ECN publication
Strategies and instruments to promote energy efficiency indeveloping countries: project working paper 5: effectiveness ofindustrial energy conservation programmes in IEA countries [ECN-C--94-113]
Published by: Publication date:
ECN Policy Studies 1995
ECN report number: Document type:
ECN-C--94-113 ECN publication
Number of pages: Full text:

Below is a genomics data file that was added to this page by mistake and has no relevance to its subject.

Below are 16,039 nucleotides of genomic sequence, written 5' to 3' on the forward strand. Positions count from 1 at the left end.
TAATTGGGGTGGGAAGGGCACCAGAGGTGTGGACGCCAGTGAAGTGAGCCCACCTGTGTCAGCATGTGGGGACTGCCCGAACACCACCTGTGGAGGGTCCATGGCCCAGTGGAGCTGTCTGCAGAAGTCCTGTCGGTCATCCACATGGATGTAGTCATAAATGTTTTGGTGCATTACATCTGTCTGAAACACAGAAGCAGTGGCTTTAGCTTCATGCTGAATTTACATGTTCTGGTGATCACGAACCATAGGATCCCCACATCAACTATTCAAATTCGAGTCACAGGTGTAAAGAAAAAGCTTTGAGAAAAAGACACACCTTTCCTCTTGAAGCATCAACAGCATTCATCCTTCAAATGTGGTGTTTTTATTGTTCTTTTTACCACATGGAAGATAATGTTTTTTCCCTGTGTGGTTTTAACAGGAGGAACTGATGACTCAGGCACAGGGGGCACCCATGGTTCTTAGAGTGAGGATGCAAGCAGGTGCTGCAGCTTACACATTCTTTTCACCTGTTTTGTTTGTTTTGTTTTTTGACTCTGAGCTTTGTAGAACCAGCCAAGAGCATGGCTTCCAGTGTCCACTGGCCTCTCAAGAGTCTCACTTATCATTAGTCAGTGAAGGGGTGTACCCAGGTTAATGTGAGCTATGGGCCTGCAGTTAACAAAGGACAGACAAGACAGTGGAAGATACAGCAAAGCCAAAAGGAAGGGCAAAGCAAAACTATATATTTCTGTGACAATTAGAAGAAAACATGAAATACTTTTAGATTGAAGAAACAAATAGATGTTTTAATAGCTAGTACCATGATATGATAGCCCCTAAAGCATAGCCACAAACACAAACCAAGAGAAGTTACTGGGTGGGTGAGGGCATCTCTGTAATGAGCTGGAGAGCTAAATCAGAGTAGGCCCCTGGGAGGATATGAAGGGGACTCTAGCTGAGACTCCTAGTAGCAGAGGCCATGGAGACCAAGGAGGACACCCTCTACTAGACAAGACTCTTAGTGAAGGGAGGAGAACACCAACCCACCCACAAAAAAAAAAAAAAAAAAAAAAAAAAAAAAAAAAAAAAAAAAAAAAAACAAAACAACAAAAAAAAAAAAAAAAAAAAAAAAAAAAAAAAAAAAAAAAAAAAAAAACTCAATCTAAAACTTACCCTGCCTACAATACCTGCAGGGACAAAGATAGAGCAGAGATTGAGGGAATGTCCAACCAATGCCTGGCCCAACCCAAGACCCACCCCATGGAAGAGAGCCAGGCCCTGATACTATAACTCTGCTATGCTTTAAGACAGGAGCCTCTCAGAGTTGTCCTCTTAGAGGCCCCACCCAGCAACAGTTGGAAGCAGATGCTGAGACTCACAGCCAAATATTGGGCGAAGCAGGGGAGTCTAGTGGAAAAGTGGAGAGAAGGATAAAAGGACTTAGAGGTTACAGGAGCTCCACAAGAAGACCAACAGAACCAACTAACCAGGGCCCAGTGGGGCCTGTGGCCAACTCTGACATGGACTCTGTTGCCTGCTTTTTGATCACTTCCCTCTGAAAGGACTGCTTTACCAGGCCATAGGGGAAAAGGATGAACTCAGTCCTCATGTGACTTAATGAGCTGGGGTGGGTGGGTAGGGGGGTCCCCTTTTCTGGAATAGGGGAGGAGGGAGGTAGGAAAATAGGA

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The focus is on IEA countries' industrial energy policy instruments,being information programmes, financial incentives and codes and regulations. The results of these policy instruments in IEA countries may yield indications for application in developing countries. The instruments are embedded in a general energy policy environment: organization of states, ministerial bodies responsible for energy, energy legislation and the international energy context. Policy design is implemented with policy instruments among which energy pricing, tariff structure, and taxation are the most important ones. Major conclusions for developing countries on energy market intervention instruments, as applied in IEA countries, are: (a) the application of financial incentives in industrial energy conservation is generally cost-effective, but relatively expensive from the state point of view. Grant programmes should be applied only in case of the few largest energy consuming industries; (b) information programmes constitute the cornerstone of all policy programmes and are valuable in ensuring the success of other types of policy measures. Demonstration projects, training and education are possibly the most effective ways to reach structural effects; (c) regulations and standards can be supportive at achieving a minimum level of energy conservation, but do not guarantee that the optimal level will be attained. Standards and regulations need to be enforced which is rather expensive and which presupposes the availability of high-quality experts with control being exerted in industry and at the national borders. The conclusions on effectiveness of energy conservation policy instruments are the basis for an expansion of the role these instruments can play in developing countries. The working paper is concluded with some policy priorities which can be derived from the IEA experiences and the experiences described in the regional papers, notably the Latin American and Asian papers. The final conclusion may be that the market should be allowed to play a major role, but within the boundaries set by governments usually confronted with other, even more compelling needs.

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